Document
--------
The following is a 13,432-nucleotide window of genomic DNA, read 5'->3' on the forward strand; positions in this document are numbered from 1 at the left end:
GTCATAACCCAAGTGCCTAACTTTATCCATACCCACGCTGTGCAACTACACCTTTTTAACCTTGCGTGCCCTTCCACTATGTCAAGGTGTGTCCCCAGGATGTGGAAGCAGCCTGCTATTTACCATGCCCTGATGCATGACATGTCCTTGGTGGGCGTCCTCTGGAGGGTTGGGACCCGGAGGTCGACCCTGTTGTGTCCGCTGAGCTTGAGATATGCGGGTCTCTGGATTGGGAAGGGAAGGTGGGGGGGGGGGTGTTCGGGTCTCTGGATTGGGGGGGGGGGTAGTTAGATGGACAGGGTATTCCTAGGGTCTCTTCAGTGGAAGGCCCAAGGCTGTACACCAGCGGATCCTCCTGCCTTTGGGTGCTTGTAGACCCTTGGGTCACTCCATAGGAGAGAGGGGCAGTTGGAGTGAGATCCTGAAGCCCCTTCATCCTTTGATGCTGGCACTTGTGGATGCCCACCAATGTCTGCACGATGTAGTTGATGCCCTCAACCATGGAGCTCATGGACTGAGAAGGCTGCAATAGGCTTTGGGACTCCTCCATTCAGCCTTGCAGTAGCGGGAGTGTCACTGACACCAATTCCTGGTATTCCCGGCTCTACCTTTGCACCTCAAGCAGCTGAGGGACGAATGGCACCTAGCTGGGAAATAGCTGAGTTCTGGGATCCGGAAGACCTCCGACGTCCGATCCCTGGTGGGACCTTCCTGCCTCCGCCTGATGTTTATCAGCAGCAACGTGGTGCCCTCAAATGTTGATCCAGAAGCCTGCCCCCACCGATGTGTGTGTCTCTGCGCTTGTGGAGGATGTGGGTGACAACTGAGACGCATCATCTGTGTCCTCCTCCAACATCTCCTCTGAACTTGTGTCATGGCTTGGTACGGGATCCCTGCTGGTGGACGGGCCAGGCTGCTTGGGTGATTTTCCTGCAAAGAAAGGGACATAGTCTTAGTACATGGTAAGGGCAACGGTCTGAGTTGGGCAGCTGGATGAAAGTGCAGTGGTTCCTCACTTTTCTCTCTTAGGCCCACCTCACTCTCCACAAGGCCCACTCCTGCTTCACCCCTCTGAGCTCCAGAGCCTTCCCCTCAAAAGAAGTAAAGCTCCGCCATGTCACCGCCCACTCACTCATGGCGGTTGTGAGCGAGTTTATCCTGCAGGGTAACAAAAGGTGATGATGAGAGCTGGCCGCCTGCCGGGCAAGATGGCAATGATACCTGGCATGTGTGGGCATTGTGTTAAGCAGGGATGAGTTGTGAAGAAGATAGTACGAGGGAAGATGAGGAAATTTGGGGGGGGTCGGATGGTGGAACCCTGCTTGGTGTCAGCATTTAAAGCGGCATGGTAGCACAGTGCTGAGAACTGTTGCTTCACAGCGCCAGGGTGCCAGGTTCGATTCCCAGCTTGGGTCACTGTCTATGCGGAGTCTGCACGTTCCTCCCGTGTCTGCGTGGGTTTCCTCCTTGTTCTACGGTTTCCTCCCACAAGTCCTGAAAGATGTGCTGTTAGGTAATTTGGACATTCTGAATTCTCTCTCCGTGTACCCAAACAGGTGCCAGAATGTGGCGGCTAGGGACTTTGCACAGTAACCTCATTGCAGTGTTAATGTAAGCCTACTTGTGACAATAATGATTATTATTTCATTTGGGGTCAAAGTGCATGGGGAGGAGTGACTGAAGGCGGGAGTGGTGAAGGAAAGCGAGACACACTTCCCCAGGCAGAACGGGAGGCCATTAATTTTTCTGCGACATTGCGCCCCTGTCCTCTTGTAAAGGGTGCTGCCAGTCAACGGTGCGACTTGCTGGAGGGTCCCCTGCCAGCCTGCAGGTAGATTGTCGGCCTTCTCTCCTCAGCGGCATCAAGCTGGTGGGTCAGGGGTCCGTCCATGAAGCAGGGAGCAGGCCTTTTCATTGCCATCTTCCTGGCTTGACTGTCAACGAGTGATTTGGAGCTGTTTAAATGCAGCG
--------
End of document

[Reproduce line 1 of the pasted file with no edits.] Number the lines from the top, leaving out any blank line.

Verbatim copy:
The following is a 13,432-nucleotide window of genomic DNA, read 5'->3' on the forward strand; positions in this document are numbered from 1 at the left end: